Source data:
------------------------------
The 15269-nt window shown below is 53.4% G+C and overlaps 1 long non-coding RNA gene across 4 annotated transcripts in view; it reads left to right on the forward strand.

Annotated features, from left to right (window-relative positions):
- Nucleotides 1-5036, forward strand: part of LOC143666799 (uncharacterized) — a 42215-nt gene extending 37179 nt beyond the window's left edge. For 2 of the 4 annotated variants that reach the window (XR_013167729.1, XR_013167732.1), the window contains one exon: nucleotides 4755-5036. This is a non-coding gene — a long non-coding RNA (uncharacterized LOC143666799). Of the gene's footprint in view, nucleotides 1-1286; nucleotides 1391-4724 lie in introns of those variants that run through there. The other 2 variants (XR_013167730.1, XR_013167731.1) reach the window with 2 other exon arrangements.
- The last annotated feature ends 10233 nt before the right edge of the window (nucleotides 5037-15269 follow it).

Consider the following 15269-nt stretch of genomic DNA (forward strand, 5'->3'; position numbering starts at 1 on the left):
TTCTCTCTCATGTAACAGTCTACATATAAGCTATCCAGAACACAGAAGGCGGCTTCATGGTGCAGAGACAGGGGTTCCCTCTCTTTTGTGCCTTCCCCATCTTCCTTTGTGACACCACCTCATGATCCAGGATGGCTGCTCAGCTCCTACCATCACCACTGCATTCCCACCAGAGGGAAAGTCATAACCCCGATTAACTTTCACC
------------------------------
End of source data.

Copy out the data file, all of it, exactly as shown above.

The 15269-nt window shown below is 53.4% G+C and overlaps 1 long non-coding RNA gene across 4 annotated transcripts in view; it reads left to right on the forward strand.

Annotated features, from left to right (window-relative positions):
- Nucleotides 1-5036, forward strand: part of LOC143666799 (uncharacterized) — a 42215-nt gene extending 37179 nt beyond the window's left edge. For 2 of the 4 annotated variants that reach the window (XR_013167729.1, XR_013167732.1), the window contains one exon: nucleotides 4755-5036. This is a non-coding gene — a long non-coding RNA (uncharacterized LOC143666799). Of the gene's footprint in view, nucleotides 1-1286; nucleotides 1391-4724 lie in introns of those variants that run through there. The other 2 variants (XR_013167730.1, XR_013167731.1) reach the window with 2 other exon arrangements.
- The last annotated feature ends 10233 nt before the right edge of the window (nucleotides 5037-15269 follow it).

Consider the following 15269-nt stretch of genomic DNA (forward strand, 5'->3'; position numbering starts at 1 on the left):
TTCTCTCTCATGTAACAGTCTACATATAAGCTATCCAGAACACAGAAGGCGGCTTCATGGTGCAGAGACAGGGGTTCCCTCTCTTTTGTGCCTTCCCCATCTTCCTTTGTGACACCACCTCATGATCCAGGATGGCTGCTCAGCTCCTACCATCACCACTGCATTCCCACCAGAGGGAAAGTCATAACCCCGATTAACTTTCACC